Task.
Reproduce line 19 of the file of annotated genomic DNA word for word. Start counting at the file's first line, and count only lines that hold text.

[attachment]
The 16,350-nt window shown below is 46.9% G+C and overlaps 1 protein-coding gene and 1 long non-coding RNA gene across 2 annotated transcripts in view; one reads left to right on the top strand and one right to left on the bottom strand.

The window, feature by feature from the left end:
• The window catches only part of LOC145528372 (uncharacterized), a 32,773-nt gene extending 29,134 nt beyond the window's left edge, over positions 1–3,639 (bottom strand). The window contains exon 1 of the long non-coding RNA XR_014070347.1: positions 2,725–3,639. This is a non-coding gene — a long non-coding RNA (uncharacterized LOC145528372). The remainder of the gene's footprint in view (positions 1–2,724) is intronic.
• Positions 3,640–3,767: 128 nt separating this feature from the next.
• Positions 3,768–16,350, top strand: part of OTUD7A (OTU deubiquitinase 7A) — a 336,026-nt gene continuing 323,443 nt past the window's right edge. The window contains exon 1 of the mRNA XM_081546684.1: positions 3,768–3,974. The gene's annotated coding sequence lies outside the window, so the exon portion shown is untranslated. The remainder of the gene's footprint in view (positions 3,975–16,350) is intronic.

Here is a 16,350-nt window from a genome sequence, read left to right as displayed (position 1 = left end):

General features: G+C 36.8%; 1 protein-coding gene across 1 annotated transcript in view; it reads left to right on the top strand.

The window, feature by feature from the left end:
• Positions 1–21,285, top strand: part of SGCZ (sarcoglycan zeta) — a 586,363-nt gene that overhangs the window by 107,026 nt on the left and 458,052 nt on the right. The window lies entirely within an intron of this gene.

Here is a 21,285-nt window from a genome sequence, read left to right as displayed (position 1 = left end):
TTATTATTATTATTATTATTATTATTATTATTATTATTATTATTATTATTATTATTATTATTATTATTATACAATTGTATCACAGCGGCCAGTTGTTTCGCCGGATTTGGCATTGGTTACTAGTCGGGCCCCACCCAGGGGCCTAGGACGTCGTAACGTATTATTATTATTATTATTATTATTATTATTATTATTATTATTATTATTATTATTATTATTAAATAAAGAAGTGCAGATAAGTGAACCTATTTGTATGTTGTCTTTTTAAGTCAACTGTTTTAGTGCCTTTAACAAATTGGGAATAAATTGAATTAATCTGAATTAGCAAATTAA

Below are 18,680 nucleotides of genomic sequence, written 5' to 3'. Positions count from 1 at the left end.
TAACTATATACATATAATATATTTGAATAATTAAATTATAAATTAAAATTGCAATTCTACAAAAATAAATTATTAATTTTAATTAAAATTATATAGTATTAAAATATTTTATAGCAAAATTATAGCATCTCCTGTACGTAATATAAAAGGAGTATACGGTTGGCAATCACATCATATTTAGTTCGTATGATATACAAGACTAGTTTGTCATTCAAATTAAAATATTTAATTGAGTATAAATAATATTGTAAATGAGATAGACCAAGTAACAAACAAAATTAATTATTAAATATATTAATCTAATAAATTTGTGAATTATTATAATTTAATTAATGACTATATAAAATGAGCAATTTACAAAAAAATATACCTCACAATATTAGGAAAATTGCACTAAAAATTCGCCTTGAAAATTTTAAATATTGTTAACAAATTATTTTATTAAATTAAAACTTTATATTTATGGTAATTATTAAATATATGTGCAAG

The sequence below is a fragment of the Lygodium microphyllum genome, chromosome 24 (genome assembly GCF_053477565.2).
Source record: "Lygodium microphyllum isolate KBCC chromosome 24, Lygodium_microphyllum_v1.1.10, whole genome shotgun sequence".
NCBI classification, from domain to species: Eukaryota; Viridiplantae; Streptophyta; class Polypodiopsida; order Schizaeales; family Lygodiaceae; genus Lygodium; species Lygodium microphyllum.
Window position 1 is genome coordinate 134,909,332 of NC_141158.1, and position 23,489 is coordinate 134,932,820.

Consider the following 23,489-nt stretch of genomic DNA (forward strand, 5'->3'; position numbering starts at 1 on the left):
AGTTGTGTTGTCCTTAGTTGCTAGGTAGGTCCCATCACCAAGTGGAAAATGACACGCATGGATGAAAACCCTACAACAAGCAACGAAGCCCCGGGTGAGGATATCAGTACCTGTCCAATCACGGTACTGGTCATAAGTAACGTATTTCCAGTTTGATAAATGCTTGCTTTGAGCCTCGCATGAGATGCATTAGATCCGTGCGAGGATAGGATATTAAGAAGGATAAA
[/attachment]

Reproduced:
AGTTGTGTTGTCCTTAGTTGCTAGGTAGGTCCCATCACCAAGTGGAAAATGACACGCATGGATGAAAACCCTACAACAAGCAACGAAGCCCCGGGTGAGGATATCAGTACCTGTCCAATCACGGTACTGGTCATAAGTAACGTATTTCCAGTTTGATAAATGCTTGCTTTGAGCCTCGCATGAGATGCATTAGATCCGTGCGAGGATAGGATATTAAGAAGGATAAA